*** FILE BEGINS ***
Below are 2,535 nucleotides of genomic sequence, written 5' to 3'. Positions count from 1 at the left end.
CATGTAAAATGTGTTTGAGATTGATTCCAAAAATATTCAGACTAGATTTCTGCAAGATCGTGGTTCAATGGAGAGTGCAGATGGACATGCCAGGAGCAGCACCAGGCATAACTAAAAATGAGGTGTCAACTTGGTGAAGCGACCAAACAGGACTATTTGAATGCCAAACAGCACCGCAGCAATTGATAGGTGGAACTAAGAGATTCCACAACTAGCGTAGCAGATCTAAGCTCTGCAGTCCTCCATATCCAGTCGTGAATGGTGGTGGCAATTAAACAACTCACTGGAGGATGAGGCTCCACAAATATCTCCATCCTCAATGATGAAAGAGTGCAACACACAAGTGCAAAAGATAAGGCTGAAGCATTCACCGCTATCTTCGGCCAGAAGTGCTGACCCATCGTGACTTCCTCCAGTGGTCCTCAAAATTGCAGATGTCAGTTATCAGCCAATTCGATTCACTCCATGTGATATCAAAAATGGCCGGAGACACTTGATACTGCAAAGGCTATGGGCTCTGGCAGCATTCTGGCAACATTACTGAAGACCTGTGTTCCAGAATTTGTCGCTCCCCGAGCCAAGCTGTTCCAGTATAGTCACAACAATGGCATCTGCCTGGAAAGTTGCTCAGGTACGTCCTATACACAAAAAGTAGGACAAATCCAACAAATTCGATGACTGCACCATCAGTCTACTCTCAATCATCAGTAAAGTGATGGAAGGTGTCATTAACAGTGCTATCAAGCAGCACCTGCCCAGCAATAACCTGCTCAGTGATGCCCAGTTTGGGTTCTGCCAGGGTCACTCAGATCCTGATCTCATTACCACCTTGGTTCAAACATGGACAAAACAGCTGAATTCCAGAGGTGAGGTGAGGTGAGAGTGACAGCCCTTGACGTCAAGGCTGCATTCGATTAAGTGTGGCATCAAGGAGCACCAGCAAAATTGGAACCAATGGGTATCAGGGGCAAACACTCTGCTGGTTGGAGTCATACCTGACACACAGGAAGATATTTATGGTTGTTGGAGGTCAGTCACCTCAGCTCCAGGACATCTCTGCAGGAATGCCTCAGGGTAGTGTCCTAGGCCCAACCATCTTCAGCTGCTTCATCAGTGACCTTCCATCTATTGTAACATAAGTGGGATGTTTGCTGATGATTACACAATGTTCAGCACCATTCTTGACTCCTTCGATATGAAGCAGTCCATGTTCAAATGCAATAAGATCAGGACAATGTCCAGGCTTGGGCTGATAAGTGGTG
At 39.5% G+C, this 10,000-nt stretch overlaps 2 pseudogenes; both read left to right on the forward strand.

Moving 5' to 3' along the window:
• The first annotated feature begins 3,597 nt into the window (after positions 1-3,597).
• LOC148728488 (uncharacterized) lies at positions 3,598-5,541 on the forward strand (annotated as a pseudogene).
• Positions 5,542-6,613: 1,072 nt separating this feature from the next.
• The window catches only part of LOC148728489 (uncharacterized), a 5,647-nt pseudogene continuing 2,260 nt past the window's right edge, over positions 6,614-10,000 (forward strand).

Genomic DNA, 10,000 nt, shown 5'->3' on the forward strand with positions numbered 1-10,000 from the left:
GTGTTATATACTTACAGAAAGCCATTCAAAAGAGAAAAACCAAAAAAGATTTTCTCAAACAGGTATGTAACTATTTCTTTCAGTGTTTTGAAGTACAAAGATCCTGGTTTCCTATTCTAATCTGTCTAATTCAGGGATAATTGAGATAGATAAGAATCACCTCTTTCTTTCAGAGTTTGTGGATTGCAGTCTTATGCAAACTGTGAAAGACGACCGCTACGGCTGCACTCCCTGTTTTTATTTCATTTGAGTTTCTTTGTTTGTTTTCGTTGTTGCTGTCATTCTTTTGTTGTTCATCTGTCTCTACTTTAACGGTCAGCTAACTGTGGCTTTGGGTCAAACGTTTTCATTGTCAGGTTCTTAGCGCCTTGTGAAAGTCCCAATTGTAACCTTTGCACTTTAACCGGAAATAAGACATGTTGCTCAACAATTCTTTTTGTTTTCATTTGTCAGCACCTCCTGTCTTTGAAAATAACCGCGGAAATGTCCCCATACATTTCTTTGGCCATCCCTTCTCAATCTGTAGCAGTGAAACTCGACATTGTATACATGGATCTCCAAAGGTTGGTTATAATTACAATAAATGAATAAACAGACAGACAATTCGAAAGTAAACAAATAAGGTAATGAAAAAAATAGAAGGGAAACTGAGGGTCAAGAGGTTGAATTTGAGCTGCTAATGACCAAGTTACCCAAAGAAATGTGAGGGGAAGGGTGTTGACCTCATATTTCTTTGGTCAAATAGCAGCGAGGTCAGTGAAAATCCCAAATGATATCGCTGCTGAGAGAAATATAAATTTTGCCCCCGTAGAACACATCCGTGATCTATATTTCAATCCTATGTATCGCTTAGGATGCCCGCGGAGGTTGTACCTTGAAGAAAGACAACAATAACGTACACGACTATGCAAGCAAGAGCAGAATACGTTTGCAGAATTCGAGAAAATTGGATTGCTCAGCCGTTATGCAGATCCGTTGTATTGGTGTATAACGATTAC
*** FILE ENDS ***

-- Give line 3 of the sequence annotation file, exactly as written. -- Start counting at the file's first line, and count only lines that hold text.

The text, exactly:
At 39.5% G+C, this 10,000-nt stretch overlaps 2 pseudogenes; both read left to right on the forward strand.